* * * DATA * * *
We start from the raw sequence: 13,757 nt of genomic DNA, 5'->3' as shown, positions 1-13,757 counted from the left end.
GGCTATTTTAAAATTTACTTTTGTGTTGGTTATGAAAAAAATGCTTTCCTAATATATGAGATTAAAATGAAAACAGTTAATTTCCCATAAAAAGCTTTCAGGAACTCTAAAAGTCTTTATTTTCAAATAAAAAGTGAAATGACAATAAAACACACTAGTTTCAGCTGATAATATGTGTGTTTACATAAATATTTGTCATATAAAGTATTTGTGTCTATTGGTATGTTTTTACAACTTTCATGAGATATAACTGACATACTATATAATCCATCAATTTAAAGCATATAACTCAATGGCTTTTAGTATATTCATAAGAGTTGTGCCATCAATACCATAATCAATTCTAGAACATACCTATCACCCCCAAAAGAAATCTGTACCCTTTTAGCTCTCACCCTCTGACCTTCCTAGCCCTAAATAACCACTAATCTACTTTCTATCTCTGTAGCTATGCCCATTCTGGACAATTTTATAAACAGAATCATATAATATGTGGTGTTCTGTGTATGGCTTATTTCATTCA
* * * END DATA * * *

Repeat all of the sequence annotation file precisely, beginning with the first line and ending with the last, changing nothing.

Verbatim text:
We start from the raw sequence: 13,757 nt of genomic DNA, 5'->3' as shown, positions 1-13,757 counted from the left end.
GGCTATTTTAAAATTTACTTTTGTGTTGGTTATGAAAAAAATGCTTTCCTAATATATGAGATTAAAATGAAAACAGTTAATTTCCCATAAAAAGCTTTCAGGAACTCTAAAAGTCTTTATTTTCAAATAAAAAGTGAAATGACAATAAAACACACTAGTTTCAGCTGATAATATGTGTGTTTACATAAATATTTGTCATATAAAGTATTTGTGTCTATTGGTATGTTTTTACAACTTTCATGAGATATAACTGACATACTATATAATCCATCAATTTAAAGCATATAACTCAATGGCTTTTAGTATATTCATAAGAGTTGTGCCATCAATACCATAATCAATTCTAGAACATACCTATCACCCCCAAAAGAAATCTGTACCCTTTTAGCTCTCACCCTCTGACCTTCCTAGCCCTAAATAACCACTAATCTACTTTCTATCTCTGTAGCTATGCCCATTCTGGACAATTTTATAAACAGAATCATATAATATGTGGTGTTCTGTGTATGGCTTATTTCATTCA